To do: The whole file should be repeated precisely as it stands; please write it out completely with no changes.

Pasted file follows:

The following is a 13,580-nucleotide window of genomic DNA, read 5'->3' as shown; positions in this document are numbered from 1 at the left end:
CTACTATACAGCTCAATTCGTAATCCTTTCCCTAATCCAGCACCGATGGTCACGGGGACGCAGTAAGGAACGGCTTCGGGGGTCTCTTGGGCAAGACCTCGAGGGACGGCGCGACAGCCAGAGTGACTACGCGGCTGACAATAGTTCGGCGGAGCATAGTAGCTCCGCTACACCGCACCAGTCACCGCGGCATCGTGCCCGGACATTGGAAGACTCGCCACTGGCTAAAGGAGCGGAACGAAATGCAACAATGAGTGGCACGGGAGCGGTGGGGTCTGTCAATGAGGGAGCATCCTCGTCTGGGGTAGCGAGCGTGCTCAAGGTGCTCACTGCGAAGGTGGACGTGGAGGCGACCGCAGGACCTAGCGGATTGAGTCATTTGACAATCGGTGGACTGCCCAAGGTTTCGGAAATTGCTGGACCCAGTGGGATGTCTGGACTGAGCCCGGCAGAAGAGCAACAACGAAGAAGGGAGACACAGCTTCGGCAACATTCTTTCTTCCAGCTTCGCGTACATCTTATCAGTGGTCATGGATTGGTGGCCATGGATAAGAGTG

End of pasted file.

The following is a 13,580-nucleotide window of genomic DNA, read 5'->3' as shown; positions in this document are numbered from 1 at the left end:
CTACTATACAGCTCAATTCGTAATCCTTTCCCTAATCCAGCACCGATGGTCACGGGGACGCAGTAAGGAACGGCTTCGGGGGTCTCTTGGGCAAGACCTCGAGGGACGGCGCGACAGCCAGAGTGACTACGCGGCTGACAATAGTTCGGCGGAGCATAGTAGCTCCGCTACACCGCACCAGTCACCGCGGCATCGTGCCCGGACATTGGAAGACTCGCCACTGGCTAAAGGAGCGGAACGAAATGCAACAATGAGTGGCACGGGAGCGGTGGGGTCTGTCAATGAGGGAGCATCCTCGTCTGGGGTAGCGAGCGTGCTCAAGGTGCTCACTGCGAAGGTGGACGTGGAGGCGACCGCAGGACCTAGCGGATTGAGTCATTTGACAATCGGTGGACTGCCCAAGGTTTCGGAAATTGCTGGACCCAGTGGGATGTCTGGACTGAGCCCGGCAGAAGAGCAACAACGAAGAAGGGAGACACAGCTTCGGCAACATTCTTTCTTCCAGCTTCGCGTACATCTTATCAGTGGTCATGGATTGGTGGCCATGGATAAGAGTG